Endemic State of Malaria : A business venture or a plight?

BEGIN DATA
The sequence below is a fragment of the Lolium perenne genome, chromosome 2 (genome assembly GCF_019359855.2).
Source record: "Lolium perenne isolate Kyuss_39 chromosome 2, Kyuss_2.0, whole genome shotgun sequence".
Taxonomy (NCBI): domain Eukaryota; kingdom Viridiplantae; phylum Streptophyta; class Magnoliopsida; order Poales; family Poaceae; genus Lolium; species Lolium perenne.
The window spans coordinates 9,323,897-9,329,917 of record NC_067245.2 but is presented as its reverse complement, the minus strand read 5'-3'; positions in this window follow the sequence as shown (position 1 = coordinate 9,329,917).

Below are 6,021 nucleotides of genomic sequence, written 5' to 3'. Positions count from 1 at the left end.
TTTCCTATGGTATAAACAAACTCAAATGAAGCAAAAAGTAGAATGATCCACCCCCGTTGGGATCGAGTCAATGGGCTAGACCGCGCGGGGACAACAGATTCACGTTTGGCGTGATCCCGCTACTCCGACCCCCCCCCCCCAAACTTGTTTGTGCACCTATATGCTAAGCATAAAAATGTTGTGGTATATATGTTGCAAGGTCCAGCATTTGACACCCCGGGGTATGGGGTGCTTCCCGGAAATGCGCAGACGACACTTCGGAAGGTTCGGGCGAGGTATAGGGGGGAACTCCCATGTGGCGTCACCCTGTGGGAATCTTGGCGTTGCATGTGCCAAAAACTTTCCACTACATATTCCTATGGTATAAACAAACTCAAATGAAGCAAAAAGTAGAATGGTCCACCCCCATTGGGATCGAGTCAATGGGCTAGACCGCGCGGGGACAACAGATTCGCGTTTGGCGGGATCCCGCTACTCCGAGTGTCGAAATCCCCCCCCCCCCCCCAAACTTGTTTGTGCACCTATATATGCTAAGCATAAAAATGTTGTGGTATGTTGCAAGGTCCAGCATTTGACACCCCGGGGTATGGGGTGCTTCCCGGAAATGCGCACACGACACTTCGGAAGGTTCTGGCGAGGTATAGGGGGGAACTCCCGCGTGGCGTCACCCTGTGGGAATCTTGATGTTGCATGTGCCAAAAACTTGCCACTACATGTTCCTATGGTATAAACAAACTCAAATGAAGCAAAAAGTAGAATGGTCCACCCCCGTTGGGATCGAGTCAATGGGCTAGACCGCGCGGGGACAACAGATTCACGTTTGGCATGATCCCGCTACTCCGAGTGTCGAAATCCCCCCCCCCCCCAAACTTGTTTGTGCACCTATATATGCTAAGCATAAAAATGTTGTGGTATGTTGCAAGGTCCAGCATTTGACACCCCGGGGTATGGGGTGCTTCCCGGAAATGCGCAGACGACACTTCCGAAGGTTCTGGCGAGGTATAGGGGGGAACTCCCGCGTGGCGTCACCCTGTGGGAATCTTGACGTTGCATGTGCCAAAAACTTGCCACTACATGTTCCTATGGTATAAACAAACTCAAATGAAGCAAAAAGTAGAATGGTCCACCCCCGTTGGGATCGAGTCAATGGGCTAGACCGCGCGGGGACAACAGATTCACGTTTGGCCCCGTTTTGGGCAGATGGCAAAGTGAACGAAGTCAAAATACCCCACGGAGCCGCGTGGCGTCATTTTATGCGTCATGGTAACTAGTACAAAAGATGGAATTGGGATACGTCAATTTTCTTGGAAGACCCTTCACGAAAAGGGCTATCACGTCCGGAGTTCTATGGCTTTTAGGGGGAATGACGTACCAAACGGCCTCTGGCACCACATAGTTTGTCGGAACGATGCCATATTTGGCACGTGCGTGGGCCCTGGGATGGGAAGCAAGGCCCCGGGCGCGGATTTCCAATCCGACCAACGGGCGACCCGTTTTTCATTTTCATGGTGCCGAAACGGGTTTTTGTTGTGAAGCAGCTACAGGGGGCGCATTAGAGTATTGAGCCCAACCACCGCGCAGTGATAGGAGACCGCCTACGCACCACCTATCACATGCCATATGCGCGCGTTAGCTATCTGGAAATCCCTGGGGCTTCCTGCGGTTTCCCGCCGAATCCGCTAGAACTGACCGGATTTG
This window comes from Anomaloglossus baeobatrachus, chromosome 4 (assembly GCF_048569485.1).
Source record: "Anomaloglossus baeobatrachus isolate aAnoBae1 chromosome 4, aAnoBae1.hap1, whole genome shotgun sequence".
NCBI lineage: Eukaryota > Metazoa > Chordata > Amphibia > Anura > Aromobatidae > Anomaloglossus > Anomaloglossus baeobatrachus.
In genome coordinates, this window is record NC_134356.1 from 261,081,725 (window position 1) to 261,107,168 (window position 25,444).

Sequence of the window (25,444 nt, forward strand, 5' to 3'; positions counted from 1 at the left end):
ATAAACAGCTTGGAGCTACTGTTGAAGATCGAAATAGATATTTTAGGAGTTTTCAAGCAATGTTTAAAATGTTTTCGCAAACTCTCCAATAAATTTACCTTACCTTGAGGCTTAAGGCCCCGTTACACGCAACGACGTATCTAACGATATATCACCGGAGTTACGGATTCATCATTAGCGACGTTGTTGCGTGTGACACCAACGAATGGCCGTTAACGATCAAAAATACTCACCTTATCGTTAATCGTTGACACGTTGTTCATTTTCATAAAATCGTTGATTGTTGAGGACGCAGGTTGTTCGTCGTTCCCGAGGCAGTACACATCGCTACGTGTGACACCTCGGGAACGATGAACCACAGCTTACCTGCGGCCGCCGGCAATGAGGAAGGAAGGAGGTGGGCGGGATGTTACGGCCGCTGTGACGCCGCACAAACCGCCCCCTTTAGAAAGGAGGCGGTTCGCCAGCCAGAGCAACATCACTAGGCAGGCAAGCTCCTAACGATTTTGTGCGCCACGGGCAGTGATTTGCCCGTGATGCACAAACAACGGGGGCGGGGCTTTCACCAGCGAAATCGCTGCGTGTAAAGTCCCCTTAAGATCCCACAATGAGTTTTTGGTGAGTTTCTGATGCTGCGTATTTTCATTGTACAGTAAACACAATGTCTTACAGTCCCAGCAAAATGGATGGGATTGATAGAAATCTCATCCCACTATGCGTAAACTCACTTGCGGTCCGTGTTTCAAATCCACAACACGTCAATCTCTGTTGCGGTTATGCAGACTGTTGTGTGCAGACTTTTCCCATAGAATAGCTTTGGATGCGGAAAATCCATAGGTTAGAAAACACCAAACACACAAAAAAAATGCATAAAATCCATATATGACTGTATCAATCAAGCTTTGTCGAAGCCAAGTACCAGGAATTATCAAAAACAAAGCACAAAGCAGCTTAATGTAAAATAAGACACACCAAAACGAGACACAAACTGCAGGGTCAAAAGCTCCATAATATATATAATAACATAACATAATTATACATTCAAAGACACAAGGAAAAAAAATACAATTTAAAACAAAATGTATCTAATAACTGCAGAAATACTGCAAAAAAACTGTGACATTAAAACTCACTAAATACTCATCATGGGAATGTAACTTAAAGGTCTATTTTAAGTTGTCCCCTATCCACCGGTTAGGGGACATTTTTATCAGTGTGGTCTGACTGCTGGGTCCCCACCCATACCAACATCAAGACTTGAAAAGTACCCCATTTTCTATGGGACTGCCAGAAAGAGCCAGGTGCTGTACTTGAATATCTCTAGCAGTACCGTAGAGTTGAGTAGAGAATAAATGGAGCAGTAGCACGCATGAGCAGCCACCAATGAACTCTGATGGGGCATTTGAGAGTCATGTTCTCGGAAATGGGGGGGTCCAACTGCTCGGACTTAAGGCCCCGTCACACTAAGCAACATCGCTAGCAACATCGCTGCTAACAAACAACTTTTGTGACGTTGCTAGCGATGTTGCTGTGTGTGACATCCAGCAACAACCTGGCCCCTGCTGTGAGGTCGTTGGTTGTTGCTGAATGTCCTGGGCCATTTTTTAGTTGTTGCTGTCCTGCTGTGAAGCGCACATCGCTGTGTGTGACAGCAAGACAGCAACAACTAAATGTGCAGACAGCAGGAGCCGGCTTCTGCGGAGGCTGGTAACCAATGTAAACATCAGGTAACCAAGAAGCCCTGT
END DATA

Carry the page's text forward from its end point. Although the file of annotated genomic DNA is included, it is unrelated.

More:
What world are we in now? What is our country turning into? Are endemics now opportunities for profit making or the lives of precious Ghanaians are at risk? Malaria has become the battle of several sub – Sahara African countries. The West African sub region alone is said to have an estimate of about 300 million people at risk of malaria infection. This implies that all the about 27 million population of Ghana are at risk of malaria infection. Several factors such as lack of proper disposal system, poor drainage systems among others which serve as breeding grounds for mosquitoes, the major carriers of the malaria parasites can be held liable for the assertion. This has resulted in constant hikes in malaria cases across the continent. However, governments with support from the World Health Organisation (WHO) have put up several efforts to curb the situation but this has only resulted in a little progress. In the case off Ghana, successive governments have developed and implemented what is known as the malaria control programme with much emphasis on children under 5years of age and pregnant women. Some these efforts include the introduction of treatment drugs, the distribution of free treated mosquito nets; the National Health Insurance Scheme (NHIS), Indoor Residual Spraying (IRS); not forgetting the efforts of private individuals who took business advantage to manufacture or import insecticides and mosquito coils.  This essay therefore discusses how effective the various intervention have been; what has not been done right and what can be done. One effort made towards malaria was the introduction of drugs meant to attack and kill the parasite within the system of the affected person. These drugs includes chloroquine and other medications such as quinine which were popularly used between 1950s and 2000s, a treatment policy referred to as monotherapy. However, in 2004, there was a change in treatment policy to artemisinin combination therapies (ACTs), i.e. artesunate-amodiaquine, for treatment of uncomplicated malaria. This treatment policy has since been revised twice, in 2007 and 2009, to include other ACTs, namely artemeter-lumefantrine and dihydroartemisinin-piperaquine. However good this laudable intervention is, how has the government at the time considered the feasibility of the intervention project when majority of communities that are at higher risk of malaria infection do not have basic health facilities? How are the residents of such communities able to diagnose themselves of the disease and even get access to the medicine, and even administer it in the right proportion to get healed? It is therefore no surprise that after the introduction of this intervention, the problem still persisted. It is therefore necessary for all stakeholders to come together with a research team to locate and furnished all remote areas lacking health centres with one and a well-trained experienced health care provider. Another is the distribution of free mosquito nets to households across the country. This was done with the purpose of preventing people from malaria infection. However, there was no proper orientation for people to understand the need to use the nets to protect themselves and their families at night against the parasite. This assertion is based on the fact that in certain communities, the nets were used for fishing purpose instead of the original intended purpose. Also, in some cases, the mosquito nets do not get to the intended consumers rather, they end up in the hands of some greedy individuals. It is therefore very sad, disappointing and disheartening how the nets which are meant to be distributed free to citizens are sold on the open market, yet authorities look on unconcerned. Along the distribution of the nets was Internal Residual Spraying, IRS. This intervention process also was faced with the same problems that the net faced. One prominent among them is the diversion of the chemicals meant for the spraying to the residence of some private individuals who in turn sold them or used them for other purposes. Finally, the introduction of insecticides, repellent coils and creams was a good effort but it has failed to arrest the situation because the base cause of the problem still remained untouched. These include: improper disposal of waste materials which most of the time provide better breeding grounds for the mosquitoes – the carriers of the parasites that cause malaria. Stakeholders must therefore invest in destroying the breeding grounds of mosquitoes which include stagnant waters, choked uncovered drainage systems and the several improperly disposed containers that harvest rainwater which also constitutes breeding ground for the mosquitoes. Finally, the introduction of the National Health Insurance Scheme (NHIS) was met on its debut with so much goodwill for malaria control intervention on the back of the fact majority of Ghanaians are poor and therefore could not access basic health services due to lack of funds to do so. So the introduction of the national insurance cover was an initiative to encourage persons to take advantage of it and go to the health centre to access basic health care. However, this goodwill was hit with several setbacks – first, government delays in the payment of claims which has led to many health centres running at a loss, hence refusing to offer health care to persons on the service. Second, as a result of government’s failure to pay claims on time, most hospital offer only diagnostic services to patients and ask to them to purchase the drugs on their own. The only drug offered therefore is paracetamol in most cases. As a result of this, the malaria death toll has not been significantly reduced. As country, we seem to be continuously marking time, without any vision of moving forward on the radar of malaria eradication. Meanwhile, we hear the annual government budget allocating so much money to the NHIS but the system is as stagnant as the stagnant waters that provide perfect breeding grounds for the malaria vectors. I do not want to believe that we are waiting to see how far the First Lady’s Malaria Foundation will take us before we make any move.  We must therefore wake up as a nation to arrest the situation now, stop the politicisation of issues and prosecute corrupt officials now before the worsening situation gets worst. By Amos Edem Diana The writer is a L. 200 student of Physician Assistant Studies at the University of Cape Coast]]>